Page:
To increase dermatologist engagement and the positive outcomes associated with a strong physician presence on social media, we aim to understand the perceptions and behaviors of dermatologists in the United States using social media. With this understanding, we can appropriately guide policies to promote safe and effective participation on social media while mitigating risks.
Using the SurveyMonkey tool (SVMK Inc), we created and distributed an anonymous, open, online survey of 36 questions () to board-certified dermatologists and dermatology residents enrolled in an Accreditation Council for Graduate Medical Education (ACGME)–accredited program in accordance with the Checklist for Reporting Results of Internet eSurveys (CHERRIES) [ ]. Participants disclosing non-US–based practices were screened. Multiple entries were prevented by limiting duplicate IP address entries. The survey design was created using prior models [ ] and piloted by 6 dermatologists and 2 dermatology residents.
The survey was distributed using an academic listserv (Association of Professors in Dermatology [APD]), which was distributed to 486 members and the private Facebook group “Board Certified Dermatologists,” with more than 4500 board-certified dermatologists. Survey questions used a 0-100 sliding scale, where 100 represented maximal agreement. Information collected included demographic data, social media usage patterns and preferences, and perceptions of social media, including positive and negative effects of social media and its effect on relationships. Upon completion, users were able to share the survey with their peers using our web landing page.
Data were stratified for credentials, degree, employment type, years of experience, years on social media, geographical region, favorite social media platform, and generational differences. We compared millennials (ages 23-38 years in 2019), Generation X (ages 39-54 years), and baby boomers (ages 55-73 years) using definitions outlined by Pew Research . Chi-square and ANOVA tests were used for the analysis of categorical and continuous variables, respectively. When an omnibus ANOVA F-test revealed significant differences between multiple groups, we performed group-to-group post hoc analyses; the Fisher exact test was used due to low n in some cells. A t test was used for group comparisons with unequal variances. Variables associated at P<.1 with a response of “yes” or “maybe” regarding the intention to increase social media use were entered in a backward elimination multiple linear logistic regression model to identify variables independently associated with intent to increase social media use. All analyses were 2-sided with alpha set at .05, and they were conducted using JMP statistical software (version 9.0; SAS Institute Inc).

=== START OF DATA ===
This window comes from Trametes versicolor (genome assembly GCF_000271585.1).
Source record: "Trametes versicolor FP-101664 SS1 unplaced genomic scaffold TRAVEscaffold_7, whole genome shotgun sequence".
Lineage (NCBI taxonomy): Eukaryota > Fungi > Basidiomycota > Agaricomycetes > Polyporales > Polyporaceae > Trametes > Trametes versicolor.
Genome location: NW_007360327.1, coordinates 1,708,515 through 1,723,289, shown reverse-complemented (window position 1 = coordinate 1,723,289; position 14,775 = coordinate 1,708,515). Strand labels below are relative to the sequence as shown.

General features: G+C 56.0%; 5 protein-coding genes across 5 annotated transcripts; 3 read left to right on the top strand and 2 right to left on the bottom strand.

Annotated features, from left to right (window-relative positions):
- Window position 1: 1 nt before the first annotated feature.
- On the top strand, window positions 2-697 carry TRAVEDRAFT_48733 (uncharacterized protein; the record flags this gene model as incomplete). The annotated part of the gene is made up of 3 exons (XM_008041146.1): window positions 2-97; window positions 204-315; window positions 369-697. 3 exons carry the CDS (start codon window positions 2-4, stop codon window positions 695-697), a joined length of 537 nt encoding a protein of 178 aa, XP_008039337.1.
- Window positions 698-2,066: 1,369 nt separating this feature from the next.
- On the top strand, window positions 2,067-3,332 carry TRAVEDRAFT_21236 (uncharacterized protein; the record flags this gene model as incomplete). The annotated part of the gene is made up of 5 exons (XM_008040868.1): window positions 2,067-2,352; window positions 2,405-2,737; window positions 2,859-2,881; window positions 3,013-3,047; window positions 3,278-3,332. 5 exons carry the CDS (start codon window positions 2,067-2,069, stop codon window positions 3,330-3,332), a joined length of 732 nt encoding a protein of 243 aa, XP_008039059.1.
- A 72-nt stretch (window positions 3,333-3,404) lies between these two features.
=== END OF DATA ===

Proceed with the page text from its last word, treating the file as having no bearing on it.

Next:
We created a scoring system to evaluate positive and negative perceptions of social media by calculating the net sum-average of all the responses in each category. Potential benefits yielded a total optimism score, risks and concerns yielded a total pessimism score (wherein a higher value indicates greater pessimism), and a positive or negative effect on relationships generated the total relationship scores (wherein a higher value indicates a positive effect on relationships).
Of 166 initiated surveys, 128 were valid—38 entries were disqualified from the analysis due to a location outside of the United States, or a nonphysician or nondermatologist status.
Of the 128 valid entries, 48 (37%) respondents were male and 80 (63%) were female, with an average age of 38.7 (SD 9.7) years and an average time in clinical practice of 9.3 (SD 9.2) years. Of the 128 respondents, 36 were residents (28%) and 93 (72%) were board-certified dermatologists; 117 (91%) had Doctor of Medicine (MD) degrees and 11 (9%) had Doctor of Osteopathic Medicine (DO) degrees; 71 (57%) were millennials, 42 (34%) were Generation X, and 12 (10%) were baby boomers. The respondents were evenly distributed by sex (P=.72) and geographical region (P=.34). Our sample was representative of the US dermatological workforce. Additional demographic, experience, and employment characteristics are reported in.